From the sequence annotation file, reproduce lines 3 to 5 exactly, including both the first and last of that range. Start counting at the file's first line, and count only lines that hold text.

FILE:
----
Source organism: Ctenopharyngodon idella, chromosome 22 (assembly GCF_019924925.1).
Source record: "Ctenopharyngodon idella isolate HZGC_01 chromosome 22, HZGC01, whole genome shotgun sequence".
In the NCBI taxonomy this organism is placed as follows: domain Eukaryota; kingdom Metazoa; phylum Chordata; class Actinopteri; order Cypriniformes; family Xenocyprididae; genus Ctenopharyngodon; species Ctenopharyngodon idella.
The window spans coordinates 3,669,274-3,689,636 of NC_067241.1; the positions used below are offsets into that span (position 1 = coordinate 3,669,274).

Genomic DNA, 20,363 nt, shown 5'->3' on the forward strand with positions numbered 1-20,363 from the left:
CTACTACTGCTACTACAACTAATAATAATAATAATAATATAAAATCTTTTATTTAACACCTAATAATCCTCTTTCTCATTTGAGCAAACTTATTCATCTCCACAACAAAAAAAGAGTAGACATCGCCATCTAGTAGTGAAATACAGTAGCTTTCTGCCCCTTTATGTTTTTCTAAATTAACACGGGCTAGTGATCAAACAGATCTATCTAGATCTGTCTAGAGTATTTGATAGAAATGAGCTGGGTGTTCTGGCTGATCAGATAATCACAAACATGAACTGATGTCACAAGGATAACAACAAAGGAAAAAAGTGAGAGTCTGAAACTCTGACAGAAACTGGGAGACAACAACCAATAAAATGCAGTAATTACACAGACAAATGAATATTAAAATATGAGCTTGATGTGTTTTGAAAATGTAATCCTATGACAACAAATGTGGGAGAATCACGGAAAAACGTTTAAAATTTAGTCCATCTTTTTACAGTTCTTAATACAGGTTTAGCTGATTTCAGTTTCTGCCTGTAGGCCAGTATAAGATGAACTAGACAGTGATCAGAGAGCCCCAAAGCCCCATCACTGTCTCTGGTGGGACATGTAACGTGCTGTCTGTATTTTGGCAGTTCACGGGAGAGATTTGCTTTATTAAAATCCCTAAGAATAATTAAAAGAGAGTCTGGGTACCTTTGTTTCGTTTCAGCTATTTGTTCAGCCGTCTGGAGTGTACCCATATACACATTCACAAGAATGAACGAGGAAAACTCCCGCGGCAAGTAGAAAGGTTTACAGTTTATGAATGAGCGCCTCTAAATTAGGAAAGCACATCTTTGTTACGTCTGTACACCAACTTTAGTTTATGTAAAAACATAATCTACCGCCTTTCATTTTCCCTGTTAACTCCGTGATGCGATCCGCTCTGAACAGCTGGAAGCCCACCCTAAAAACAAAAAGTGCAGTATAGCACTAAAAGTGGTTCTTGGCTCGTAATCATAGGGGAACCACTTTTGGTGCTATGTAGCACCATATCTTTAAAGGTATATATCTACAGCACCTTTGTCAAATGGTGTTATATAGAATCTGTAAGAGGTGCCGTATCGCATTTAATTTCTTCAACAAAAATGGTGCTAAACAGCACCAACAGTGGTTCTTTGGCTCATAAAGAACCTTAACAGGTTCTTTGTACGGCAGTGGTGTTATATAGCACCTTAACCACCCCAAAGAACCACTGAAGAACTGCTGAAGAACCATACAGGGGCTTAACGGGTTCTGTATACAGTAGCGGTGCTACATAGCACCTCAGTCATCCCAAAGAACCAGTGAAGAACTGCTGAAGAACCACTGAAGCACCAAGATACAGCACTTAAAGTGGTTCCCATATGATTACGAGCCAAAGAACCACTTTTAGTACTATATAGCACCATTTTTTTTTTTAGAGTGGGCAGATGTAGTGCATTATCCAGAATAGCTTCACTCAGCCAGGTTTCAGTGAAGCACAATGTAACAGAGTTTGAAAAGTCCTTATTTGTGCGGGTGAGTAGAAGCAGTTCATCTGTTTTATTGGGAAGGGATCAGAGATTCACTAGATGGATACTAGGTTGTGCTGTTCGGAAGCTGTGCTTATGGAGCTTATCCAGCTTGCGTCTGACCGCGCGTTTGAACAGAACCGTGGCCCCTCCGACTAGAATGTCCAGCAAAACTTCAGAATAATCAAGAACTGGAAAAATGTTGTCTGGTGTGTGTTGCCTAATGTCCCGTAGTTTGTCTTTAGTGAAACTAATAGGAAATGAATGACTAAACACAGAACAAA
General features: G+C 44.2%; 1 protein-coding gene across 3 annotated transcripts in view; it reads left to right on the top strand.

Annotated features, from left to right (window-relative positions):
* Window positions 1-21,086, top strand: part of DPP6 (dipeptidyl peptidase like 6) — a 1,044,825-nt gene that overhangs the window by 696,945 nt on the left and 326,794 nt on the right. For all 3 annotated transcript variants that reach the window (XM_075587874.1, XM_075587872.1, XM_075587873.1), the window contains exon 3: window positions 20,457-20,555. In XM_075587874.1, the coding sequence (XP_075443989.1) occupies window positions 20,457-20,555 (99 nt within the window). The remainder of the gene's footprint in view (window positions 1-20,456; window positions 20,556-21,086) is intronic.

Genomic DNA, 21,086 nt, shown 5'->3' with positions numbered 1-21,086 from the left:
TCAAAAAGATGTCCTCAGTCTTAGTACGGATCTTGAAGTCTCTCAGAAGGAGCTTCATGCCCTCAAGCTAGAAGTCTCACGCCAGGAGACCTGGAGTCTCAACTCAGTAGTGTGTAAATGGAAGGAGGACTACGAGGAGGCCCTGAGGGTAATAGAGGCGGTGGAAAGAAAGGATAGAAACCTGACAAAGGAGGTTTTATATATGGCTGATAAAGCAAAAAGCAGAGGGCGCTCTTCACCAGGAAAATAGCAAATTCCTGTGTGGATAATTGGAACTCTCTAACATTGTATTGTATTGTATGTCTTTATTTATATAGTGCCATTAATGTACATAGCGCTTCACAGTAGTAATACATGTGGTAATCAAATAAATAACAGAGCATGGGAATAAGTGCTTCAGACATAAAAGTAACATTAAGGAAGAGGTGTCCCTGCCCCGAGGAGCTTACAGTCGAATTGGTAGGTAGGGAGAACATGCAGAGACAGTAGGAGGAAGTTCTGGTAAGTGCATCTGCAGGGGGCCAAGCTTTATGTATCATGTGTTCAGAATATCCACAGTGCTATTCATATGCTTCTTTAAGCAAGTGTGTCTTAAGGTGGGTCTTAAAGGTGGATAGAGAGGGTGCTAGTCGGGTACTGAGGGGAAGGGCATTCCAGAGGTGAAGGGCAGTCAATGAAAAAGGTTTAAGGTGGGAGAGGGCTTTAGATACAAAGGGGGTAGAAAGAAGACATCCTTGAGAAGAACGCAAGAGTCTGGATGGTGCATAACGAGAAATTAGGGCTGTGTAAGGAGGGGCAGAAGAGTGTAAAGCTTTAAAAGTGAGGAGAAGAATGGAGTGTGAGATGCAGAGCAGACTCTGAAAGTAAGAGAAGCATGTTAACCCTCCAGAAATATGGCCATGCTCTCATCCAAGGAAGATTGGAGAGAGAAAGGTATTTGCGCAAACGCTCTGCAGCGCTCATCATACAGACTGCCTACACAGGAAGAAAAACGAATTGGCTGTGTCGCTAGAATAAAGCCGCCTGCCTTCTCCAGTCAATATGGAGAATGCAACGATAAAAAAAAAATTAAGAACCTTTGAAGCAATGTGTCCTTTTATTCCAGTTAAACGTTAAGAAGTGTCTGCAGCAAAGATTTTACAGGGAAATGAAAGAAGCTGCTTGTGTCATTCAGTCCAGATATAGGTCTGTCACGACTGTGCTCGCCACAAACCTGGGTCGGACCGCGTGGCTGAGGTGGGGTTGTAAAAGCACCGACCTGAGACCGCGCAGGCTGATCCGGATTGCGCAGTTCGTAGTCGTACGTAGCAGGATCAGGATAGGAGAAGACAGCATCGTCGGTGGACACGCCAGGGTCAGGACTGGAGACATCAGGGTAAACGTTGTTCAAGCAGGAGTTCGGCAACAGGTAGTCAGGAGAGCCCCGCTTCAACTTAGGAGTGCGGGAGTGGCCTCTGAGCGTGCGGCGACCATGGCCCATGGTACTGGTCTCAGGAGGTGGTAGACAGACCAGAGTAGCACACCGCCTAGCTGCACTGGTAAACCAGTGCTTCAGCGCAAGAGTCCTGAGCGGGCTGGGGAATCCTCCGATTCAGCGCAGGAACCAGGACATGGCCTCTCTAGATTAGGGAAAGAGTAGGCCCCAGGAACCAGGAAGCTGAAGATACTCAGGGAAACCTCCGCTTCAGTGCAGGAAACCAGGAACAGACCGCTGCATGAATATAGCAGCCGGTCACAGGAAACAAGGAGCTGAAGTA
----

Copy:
In the NCBI taxonomy this organism is placed as follows: domain Eukaryota; kingdom Metazoa; phylum Chordata; class Actinopteri; order Cypriniformes; family Xenocyprididae; genus Ctenopharyngodon; species Ctenopharyngodon idella.
The window spans coordinates 3,669,274-3,689,636 of NC_067241.1; the positions used below are offsets into that span (position 1 = coordinate 3,669,274).

Genomic DNA, 20,363 nt, shown 5'->3' on the forward strand with positions numbered 1-20,363 from the left: